By Andy Bolander
Here is an annual reminder of the beautiful frailty our community possesses in the Elberta dunes and beach. It will take persistent and vocal presence for us to protect this resource.
Why is it necessary to protect the dune habitat? Well, something you may feel intuitively is actually true: Elberta Dunes are geologically unique in the world.
“Elberta Dunes lie at a latitudinal transition point between perched dunes to the north and lake-plain dunes to the south. Elberta dunes consist of five parabolic dunes perched on a glacial bluff. Characterized by stabilized dunes with overlapping arms which indicate non-concurrent periods of migration. Elberta Dunes have four distinguishable migration periods.” —Dunes in a Transitional Zone: Using Morphology and Stratigraphy to Determine the Relative Ages of Green Point Dune Complex and Elberta Dunes, Emma Fulop, Davidson College 2014
“Very few dunes in Michigan can be classed as truly migratory.” —Geological Sketch of Michigan Sand Dunes, Robert W. Kelly, Mich Dept of Environmental Quality (DEQ) Geological Survey Division, 2001
“[T]he greatest dunes of the entire region occur along the east coast of Lake Michigan because the prevailing Westerlies gather added energy as they fetch across this unbroken expanse of lake.” —Geological Sketch of Michigan Sand Dunes, Robert W. Kelly, Mich Dept of Environmental Quality (DEQ) Geological Survey Division, 2001
Human activity on the beach has the potential to change the shape of the dune. Vehicle tracks and the digging out of vehicles kills and/or displaces grasses, shrubs, and other vegetation that stabilizes the dunes. Removal of plant life exposes the sand to the wind and water erosion.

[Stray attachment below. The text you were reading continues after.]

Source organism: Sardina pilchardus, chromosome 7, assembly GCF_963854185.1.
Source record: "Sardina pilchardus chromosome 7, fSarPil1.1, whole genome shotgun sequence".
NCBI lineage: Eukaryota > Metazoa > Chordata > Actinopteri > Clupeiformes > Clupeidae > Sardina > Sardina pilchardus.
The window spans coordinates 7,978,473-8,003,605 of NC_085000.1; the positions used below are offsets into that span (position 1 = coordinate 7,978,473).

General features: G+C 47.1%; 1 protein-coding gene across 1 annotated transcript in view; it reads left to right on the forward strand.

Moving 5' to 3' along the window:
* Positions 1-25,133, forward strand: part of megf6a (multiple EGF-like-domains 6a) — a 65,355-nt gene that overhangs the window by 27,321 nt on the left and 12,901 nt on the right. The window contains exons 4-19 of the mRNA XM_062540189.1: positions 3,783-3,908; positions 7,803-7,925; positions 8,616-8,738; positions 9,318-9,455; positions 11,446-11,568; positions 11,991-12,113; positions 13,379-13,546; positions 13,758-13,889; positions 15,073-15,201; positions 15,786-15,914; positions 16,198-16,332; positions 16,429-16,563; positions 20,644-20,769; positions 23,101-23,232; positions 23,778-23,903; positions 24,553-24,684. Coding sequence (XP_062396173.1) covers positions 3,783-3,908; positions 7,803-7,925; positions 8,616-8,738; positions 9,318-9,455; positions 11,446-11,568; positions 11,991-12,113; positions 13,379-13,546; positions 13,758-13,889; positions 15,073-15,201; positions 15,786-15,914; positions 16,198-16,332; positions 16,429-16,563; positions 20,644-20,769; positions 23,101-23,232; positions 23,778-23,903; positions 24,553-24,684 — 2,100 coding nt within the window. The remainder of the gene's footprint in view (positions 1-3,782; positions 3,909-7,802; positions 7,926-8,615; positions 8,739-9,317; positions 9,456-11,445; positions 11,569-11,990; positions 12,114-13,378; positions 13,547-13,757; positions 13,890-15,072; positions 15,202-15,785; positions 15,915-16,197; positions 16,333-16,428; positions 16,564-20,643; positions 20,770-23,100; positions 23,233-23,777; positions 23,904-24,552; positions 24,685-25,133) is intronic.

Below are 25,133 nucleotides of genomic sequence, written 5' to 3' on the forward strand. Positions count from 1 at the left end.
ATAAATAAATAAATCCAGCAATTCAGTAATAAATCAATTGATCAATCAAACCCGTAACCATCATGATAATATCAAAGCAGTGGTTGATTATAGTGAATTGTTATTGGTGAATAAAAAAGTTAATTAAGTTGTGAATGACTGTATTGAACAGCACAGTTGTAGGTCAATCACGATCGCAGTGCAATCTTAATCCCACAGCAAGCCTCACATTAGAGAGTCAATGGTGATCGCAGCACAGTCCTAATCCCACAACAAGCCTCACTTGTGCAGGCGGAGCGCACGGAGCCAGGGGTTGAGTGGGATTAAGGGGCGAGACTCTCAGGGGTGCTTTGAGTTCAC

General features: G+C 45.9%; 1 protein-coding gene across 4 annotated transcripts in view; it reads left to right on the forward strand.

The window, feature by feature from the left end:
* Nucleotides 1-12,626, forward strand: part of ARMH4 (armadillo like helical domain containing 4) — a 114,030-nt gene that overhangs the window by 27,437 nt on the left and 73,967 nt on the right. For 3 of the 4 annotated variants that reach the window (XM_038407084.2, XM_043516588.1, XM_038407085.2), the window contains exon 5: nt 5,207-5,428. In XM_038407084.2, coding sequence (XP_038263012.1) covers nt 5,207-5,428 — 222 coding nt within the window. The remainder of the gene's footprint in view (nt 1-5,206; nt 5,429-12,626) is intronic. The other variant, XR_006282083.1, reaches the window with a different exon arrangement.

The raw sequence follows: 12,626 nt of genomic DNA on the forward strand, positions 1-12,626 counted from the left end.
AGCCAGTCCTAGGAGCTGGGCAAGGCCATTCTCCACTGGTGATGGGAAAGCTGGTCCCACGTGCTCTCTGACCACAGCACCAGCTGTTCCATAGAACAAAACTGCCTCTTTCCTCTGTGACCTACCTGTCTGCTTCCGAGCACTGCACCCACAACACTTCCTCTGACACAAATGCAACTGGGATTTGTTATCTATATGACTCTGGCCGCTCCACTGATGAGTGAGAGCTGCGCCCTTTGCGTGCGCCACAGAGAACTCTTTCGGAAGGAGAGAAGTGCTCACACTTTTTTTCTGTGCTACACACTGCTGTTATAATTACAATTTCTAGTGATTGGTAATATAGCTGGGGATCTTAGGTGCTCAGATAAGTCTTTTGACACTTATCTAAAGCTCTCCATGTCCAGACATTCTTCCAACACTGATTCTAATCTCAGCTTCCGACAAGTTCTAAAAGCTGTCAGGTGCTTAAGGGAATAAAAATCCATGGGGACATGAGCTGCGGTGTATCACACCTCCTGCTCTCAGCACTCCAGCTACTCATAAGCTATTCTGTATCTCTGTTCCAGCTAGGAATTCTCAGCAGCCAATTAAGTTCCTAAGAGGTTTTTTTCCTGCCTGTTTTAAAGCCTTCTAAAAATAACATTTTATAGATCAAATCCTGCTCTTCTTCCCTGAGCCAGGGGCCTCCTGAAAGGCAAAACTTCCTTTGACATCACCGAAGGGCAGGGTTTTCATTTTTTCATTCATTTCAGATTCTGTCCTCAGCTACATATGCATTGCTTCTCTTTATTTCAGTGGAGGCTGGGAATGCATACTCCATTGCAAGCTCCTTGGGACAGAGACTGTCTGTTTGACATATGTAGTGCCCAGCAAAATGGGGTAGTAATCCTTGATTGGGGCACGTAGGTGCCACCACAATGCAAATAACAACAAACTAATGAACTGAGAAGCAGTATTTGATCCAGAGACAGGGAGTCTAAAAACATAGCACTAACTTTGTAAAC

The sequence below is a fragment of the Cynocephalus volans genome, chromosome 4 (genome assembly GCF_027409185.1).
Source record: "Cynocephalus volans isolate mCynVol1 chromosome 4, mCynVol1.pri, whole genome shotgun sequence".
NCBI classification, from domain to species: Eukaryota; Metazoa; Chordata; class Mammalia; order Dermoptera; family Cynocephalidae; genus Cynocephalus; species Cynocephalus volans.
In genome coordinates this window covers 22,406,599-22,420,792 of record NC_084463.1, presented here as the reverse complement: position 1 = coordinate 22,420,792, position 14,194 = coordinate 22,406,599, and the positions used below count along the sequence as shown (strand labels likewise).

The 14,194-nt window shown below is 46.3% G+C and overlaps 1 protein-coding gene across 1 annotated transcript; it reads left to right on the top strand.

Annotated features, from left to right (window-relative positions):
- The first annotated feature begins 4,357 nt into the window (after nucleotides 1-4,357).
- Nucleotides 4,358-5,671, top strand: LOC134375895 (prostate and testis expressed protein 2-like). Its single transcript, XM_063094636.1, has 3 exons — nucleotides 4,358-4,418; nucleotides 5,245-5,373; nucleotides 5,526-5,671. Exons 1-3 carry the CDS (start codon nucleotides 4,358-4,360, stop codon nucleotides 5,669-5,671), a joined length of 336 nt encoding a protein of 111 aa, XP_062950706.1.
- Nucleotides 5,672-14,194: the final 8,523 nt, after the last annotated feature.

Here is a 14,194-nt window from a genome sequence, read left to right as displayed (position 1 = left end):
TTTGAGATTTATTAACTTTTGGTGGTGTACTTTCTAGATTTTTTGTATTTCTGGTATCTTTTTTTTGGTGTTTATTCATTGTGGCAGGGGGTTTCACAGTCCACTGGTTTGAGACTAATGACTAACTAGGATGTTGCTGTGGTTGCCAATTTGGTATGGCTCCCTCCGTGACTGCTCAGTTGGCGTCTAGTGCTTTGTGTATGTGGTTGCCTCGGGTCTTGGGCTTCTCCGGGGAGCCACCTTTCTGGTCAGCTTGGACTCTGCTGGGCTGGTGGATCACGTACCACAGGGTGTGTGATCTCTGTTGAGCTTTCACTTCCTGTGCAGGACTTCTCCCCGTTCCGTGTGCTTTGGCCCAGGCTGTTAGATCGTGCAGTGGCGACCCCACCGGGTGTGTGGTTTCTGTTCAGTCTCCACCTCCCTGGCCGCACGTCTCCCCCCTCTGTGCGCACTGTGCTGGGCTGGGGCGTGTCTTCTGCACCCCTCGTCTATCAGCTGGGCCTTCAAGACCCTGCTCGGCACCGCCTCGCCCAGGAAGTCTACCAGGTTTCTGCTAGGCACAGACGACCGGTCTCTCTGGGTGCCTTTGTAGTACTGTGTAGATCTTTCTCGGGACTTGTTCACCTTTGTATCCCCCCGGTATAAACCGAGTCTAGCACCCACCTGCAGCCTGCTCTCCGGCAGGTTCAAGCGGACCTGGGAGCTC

“Whenever plants on the foredune are injured or destroyed, the wind has access to the raw sand and creates a blowout, a saddle-shaped breach in the ridge, through which the sand commences a march inland. Many blowouts change the foredune into a very irregular feature called a dune ridge.” —Geological Sketch of Michigan Sand Dunes, Robert W. Kelly, Mich Dept of Environmental Quality (DEQ) Geological Survey Division, 2001
Dunes along the Lake Michigan coast have vanished before because of human activity. Pigeon Hill in Muskegon was named for the massive number of passenger pigeons that roosted there up until the end of the 19th century. The hill was sold to Nugent Sand and the Pere Marquette Railroad in 1920. By 1936 Sand Products Corporation (owner of about 180 acres of Elberta sand dunes and bluffs) had erected a conveyor system to load the sand onto waiting boats. Excavation of the sand continued until 1967. The site then sat barren until 1992, when there was a change in ownership and Harbour Towne condominiums were built. (http://www.actorscolony.com/) Dune sand mining also destroyed huge dunes that once surrounded Manistee.
But you don’t have to be a large sand mining corporation or a real estate developer to do a lot of damage to these natural areas and to the birds and other creatures who make Elberta Beach their home. The beach and dunes are subject to the everyday threat of human vehicle traffic.
“People are drawn to shorelines for their beauty and recreational opportunities so the remaining shoreline areas with dune habitat are often also public use areas. Hikers and Off Road Vehicles (ORVs) trample Pitcher’s thistle [a protected species] which harms or destroys the plants. ORV traffic in dunes also causes erosion which creates unstable areas where it’s difficult for plants to take hold. Pitcher’s thistle and its dune habitat are also destroyed for the creation and maintenance of public beaches.” —US Fish & Wildlife Service, Fact Sheet: Pitcher’s Thistle, updated 5/2001